SCHOOL FUNDING

How school funding works (and why it doesn’t).

California handles school finance differently than most every other state. Most states allow towns and counties to levy taxes to finance their schools. In California, school funding is controlled by the state legislature. For us, the legislature determines  how much money we’ll get every year for each student enrolled. And that’s it. It puts us at 47th in the country for per-student funding. The most generous states spend as much as three times more.

2013 Changes: No Change for us. 

In June 2013, new legislation was passed to provide additional funding over and above the base funding that all school districts receive– but only for English Language Learners and impoverished students. While the goal of this legislation is laudable - to give students who require more educational resources more funding - its consequences are problematic for our high-performing district.  Scarce resources are allocated toward funding under-performing districts while our schools must make do with even less.

Limited Resources.

In addition to lacking local control over tax revenue, our state has limited sources of revenue for schools. The passage of Proposition 13 in 1978 reduced revenue available for education funding. Since then, most of the revenue for school funding no longer comes from property taxes. Instead, it comes from business and personal income taxes, sales taxes, and some special taxes—all of which fluctuate. Because of that fluctuation, school funding is especially difficult. Though 2013’s Proposition 98 sought to regulate funding, it has not alleviated a “feast or famine” budgeting scenario for most school districts.  To learn more, go to www.edsource.org.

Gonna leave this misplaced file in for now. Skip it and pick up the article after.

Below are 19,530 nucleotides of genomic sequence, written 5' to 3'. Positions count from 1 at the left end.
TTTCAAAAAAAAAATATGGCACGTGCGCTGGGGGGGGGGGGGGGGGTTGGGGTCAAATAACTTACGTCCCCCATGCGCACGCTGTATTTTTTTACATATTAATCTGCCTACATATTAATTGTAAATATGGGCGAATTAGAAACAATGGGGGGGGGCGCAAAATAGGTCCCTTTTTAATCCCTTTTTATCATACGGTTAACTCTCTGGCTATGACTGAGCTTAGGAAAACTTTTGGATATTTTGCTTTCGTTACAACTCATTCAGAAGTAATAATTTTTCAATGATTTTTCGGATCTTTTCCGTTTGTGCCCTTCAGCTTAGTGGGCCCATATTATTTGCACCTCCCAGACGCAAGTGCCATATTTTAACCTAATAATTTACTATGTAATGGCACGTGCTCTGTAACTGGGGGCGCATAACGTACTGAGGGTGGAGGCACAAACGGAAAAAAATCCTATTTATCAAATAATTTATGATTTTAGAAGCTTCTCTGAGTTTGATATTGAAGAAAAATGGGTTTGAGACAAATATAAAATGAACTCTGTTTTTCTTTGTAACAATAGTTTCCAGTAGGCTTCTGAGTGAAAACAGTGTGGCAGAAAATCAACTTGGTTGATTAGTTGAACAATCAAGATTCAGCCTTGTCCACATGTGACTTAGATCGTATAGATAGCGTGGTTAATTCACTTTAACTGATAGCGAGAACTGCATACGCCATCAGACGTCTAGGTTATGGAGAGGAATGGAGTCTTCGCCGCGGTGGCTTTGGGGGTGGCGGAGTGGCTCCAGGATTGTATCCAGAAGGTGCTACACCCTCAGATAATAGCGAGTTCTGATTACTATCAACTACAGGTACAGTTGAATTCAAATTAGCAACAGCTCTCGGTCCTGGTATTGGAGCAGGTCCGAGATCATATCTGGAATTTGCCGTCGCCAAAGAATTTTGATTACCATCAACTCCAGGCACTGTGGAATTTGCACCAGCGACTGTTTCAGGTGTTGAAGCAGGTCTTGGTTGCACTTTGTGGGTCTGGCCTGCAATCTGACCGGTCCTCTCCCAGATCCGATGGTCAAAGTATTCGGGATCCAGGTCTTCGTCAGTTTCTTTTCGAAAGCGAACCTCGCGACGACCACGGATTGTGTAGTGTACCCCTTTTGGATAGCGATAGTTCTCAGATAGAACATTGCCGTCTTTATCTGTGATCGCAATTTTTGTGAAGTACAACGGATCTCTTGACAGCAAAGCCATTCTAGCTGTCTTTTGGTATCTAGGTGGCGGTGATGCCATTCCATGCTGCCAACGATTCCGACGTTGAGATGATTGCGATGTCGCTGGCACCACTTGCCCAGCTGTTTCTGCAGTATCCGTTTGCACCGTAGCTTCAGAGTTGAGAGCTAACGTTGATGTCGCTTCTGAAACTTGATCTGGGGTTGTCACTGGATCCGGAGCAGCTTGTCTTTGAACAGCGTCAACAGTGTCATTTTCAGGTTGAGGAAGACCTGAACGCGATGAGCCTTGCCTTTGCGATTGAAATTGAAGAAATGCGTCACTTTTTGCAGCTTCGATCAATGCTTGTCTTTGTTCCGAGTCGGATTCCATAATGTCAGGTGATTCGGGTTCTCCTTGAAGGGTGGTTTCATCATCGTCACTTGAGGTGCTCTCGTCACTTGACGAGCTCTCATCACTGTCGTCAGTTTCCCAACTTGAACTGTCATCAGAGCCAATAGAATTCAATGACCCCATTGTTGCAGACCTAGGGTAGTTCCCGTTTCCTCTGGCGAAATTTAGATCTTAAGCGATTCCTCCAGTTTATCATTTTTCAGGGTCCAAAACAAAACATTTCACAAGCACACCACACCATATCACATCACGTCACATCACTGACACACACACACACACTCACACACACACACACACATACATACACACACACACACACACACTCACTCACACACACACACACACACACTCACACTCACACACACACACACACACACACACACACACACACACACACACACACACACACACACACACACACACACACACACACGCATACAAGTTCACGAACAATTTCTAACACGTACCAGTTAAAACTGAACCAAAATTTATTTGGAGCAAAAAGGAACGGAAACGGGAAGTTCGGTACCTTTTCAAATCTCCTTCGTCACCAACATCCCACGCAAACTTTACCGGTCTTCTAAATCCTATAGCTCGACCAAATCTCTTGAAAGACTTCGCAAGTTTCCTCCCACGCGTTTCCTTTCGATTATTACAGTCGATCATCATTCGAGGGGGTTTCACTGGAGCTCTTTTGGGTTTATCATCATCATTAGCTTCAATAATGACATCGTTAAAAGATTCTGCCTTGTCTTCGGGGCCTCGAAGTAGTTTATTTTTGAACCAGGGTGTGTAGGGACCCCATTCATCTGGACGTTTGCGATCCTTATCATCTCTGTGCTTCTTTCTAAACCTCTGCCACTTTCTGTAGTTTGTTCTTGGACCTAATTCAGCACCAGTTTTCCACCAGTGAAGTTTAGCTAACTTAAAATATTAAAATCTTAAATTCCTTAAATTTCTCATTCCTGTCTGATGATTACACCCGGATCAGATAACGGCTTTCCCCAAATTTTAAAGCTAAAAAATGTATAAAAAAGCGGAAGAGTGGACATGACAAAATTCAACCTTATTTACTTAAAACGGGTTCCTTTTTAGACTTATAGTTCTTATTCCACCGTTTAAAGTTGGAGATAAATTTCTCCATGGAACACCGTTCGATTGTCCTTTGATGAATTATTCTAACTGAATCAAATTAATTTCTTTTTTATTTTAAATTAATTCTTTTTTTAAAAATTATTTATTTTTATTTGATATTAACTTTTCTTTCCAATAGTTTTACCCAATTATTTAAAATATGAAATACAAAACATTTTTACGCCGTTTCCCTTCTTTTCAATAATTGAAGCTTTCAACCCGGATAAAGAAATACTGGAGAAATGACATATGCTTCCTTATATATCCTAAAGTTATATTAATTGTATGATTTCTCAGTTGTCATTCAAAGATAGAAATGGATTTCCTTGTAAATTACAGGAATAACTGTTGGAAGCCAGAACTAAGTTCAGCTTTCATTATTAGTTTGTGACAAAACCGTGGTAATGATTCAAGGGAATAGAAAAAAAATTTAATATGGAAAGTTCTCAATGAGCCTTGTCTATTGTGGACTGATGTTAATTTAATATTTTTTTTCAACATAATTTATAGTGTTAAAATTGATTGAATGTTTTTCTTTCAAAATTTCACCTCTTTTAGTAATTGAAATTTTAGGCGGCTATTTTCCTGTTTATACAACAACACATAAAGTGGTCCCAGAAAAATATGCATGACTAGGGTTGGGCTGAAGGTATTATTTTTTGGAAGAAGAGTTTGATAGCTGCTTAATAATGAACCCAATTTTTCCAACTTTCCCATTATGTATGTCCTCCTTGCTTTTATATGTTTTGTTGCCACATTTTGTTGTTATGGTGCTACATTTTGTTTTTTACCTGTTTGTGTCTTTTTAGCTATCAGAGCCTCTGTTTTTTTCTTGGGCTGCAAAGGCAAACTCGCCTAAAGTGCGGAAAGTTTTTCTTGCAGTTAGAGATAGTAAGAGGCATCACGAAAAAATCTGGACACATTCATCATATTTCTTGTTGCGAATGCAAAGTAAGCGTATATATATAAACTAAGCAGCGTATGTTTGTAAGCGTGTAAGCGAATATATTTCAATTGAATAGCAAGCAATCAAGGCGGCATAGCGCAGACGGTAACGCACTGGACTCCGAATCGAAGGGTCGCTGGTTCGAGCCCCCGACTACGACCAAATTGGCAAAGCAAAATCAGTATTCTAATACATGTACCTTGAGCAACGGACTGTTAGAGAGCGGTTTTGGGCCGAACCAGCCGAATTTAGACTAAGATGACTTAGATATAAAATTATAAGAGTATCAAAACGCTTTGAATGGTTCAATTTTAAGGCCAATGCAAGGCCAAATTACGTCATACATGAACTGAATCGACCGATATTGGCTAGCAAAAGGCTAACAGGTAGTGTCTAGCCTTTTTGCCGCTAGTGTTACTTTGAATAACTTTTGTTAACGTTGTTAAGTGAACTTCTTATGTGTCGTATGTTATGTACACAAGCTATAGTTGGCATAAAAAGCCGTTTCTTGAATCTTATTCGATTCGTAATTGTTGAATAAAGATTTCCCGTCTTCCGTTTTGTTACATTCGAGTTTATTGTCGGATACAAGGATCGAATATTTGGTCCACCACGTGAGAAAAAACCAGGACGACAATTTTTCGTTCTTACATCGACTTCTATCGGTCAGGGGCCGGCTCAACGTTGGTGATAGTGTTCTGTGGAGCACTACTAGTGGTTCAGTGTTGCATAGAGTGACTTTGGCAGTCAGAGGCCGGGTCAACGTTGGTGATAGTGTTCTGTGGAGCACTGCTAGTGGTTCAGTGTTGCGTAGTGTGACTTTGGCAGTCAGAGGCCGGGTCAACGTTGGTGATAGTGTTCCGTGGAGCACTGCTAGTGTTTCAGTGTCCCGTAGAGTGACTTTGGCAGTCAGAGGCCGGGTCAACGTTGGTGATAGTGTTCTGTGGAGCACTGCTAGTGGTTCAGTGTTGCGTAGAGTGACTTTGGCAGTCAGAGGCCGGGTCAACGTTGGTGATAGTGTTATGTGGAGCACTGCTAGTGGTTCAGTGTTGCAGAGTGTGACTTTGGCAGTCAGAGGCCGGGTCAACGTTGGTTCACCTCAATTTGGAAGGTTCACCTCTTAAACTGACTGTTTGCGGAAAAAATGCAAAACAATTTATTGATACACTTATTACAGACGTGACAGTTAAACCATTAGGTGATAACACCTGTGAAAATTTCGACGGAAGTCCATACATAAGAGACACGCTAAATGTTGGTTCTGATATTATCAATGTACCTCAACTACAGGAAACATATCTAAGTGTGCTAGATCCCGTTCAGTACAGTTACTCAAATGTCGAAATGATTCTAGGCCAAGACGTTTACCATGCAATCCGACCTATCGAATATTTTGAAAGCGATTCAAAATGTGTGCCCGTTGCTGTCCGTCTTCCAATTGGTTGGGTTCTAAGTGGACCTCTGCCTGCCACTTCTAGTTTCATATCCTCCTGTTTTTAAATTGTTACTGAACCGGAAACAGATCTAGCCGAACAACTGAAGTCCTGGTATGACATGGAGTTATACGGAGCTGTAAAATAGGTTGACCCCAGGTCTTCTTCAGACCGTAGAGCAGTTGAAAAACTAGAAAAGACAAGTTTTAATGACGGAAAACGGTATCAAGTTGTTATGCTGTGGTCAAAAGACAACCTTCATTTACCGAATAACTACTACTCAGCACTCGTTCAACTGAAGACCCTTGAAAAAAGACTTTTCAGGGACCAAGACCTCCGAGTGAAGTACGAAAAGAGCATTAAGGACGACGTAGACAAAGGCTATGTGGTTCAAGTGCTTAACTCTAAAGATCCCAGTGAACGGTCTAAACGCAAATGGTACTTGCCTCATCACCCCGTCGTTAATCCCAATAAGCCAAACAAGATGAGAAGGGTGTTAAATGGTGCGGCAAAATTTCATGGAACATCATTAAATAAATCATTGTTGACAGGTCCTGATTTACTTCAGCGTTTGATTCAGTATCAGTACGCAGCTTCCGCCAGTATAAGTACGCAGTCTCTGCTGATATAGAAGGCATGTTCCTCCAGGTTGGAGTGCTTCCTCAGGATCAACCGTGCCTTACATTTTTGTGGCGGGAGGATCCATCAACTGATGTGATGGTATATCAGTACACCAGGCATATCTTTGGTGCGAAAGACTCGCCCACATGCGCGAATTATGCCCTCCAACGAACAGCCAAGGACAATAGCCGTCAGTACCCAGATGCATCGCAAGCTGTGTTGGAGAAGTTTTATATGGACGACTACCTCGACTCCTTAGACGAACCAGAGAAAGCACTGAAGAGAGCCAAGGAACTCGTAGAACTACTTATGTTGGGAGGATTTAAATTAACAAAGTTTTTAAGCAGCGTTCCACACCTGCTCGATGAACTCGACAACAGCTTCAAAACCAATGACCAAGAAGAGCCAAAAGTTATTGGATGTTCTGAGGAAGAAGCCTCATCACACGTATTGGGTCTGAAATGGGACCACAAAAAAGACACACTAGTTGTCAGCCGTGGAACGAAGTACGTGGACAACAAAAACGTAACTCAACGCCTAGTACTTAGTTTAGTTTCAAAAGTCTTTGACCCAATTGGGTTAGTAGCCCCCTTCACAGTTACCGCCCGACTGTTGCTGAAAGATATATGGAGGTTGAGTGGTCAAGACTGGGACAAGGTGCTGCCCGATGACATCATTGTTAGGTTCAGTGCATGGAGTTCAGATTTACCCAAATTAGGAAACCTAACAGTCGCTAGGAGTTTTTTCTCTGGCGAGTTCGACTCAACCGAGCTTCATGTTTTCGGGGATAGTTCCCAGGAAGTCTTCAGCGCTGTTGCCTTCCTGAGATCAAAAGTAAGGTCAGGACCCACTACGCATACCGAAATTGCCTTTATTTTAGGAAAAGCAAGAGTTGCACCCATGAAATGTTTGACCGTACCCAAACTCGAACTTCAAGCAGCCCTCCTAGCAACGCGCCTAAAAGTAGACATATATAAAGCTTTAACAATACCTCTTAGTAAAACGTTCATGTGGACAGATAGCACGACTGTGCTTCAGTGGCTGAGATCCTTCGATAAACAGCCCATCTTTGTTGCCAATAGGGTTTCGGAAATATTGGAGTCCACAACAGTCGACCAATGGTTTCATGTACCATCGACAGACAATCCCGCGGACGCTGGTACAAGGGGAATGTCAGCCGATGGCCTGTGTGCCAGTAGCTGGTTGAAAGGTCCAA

Local Educational Foundations.

In response to this grim scenario, communities throughout the state formed education foundations to raise funds to support the public schools in their cities. The Foundation is one of these. Over the past 30 years, many of these education foundations have thrived and have succeeded in giving their schools a higher standard of excellence.  We encourage you to visit their websites to see how compelling and successful these foundations have become. All of them directly support their districts—and in so doing, they protect the reputation of their communities as places where people want to live and raise children. The most successful are La CanadaPalos VerdesSanta Monica/Malibu and Manhattan Beach.

 

To make a donation, click here.

 

• The Foundation for Las Virgenes Schools •

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